Glamourous recognition for dirty work

Terrace-area waste management program heaped with awards

Be proud of your waste.

At its Community Excellence Awards ceremony this year the Union of BC Municipalities recognized the Regional District of Kitimat-Stikine with the top distinction in the Leadership and Innovation, Green Initiatives category for its Terrace-Area Integrated Solid Waste Management Program.

Conceived of in the mid-1990s, the slow rollout of public services for waste disposal and recycling is looked upon as an extraordinary feat of planning, coordination and execution, especially for a relatively remote population of this size.

“It’s really a community award,” Bob Marcellen, RDKS chief administrative officer said in a telephone interview from Vancouver. “It’s the citizens that have made this work.”

The overarching principle of the program is to avoid waste being landfilled by using interlinked programs that then minimize waste generation, maximize reuse, recycling and material recovery, and dispose what’s left responsibly.

Roger Tooms, manager of works and services for the RDKS, gave further credit to all staff involved but recognized the fine tuning of the program is ongoing. “We’ve been very diligent in doing our best to engage our stakeholders; we work very hard with our commercial sector and we identify with the barriers. But we’re doing our best to help people remove them and participate.”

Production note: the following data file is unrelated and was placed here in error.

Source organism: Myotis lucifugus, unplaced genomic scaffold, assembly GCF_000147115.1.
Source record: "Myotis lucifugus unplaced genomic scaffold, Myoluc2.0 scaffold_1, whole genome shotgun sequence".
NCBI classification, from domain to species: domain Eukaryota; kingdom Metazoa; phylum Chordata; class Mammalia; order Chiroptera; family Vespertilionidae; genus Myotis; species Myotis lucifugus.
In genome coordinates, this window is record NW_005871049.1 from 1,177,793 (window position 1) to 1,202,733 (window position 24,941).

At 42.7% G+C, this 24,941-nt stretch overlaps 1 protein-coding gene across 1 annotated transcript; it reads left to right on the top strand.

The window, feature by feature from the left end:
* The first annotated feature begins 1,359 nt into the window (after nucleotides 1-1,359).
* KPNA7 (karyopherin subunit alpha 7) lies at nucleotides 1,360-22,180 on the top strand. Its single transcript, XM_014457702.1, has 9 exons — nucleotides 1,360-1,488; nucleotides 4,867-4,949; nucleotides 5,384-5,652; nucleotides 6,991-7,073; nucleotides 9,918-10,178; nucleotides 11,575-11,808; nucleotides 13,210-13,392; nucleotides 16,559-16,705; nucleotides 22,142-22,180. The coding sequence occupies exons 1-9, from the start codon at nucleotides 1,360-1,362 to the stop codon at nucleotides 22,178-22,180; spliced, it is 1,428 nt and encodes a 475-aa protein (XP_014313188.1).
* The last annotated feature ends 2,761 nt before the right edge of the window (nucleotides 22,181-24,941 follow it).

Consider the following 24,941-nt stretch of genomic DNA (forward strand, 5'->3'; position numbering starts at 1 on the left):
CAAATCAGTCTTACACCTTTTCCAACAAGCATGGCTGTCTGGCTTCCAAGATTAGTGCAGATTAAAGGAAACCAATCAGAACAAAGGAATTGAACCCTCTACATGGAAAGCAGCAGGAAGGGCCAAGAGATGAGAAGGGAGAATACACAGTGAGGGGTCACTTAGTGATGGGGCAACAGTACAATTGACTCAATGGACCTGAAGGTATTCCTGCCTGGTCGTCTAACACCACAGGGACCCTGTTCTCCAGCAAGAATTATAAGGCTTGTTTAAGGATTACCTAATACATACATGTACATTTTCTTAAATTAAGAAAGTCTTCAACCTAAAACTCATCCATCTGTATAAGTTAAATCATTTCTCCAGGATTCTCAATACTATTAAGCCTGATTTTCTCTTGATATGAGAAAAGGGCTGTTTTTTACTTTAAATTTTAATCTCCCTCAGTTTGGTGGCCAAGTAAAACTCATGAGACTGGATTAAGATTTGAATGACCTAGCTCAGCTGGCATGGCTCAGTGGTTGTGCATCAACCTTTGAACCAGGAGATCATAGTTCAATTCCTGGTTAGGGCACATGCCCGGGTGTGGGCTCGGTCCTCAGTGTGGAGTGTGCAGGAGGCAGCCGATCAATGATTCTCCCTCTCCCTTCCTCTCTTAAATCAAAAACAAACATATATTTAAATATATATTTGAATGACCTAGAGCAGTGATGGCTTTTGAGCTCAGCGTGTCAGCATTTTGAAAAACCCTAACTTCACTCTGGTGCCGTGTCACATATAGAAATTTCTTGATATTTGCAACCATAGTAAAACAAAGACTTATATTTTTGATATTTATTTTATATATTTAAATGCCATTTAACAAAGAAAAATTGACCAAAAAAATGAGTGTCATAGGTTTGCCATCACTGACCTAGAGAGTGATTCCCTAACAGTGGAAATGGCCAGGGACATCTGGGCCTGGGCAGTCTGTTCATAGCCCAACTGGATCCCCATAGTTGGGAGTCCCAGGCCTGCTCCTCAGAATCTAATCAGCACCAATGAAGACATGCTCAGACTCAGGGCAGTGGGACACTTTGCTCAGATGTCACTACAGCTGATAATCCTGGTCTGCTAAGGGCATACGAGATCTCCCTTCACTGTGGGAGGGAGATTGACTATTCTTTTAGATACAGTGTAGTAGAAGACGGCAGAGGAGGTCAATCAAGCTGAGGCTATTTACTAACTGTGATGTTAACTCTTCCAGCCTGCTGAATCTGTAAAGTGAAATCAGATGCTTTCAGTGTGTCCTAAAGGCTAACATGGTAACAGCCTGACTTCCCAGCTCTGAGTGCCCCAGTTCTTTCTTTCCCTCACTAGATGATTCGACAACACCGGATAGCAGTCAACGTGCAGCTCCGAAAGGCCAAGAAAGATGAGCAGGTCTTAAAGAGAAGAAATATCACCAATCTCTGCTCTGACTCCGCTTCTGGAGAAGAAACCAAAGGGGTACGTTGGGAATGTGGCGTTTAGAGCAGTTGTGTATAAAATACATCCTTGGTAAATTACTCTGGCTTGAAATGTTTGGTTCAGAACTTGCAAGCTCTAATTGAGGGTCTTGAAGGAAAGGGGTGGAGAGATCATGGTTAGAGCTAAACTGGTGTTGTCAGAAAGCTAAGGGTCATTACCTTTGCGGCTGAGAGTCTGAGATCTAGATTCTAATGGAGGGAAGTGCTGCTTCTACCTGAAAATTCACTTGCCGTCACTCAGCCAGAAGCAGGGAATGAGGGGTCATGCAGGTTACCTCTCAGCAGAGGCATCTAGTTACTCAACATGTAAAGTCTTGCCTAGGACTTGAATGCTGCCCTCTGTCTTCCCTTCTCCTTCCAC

It’s not just the UBCM casting praise on the program. This marks its third award this year.

Last week it was celebrated by the Community Energy Association, a non-profit charitable society with board members in part from the government, transit and utility sectors, with a Climate Action Energy Action Award for corporate operations.

“The state-of-the-art waste management facility and transfer station, combined with a three-stream residential curbside collection program, residential and commercial organics diversion and solid waste material bans has successfully prevented the release of almost 1,500 tonnes of CO2 equivalent in less than one year,” said board chair Philip Germuth.

George Heyman, minister of environment and climate change strategy said initiatives like the Terrace-area program are models for climate leadership at a provincial level. “These awards highlight the many innovative actions communities are taking to achieve their greenhouse gas emission targets.”

Last May the North Central Local Government Association recognized Terrace-area residents with a Community Leadership Award for Environmental Sustainability, as it was the citizens who guided the development of the program, and now continue to contribute to its success through participation.

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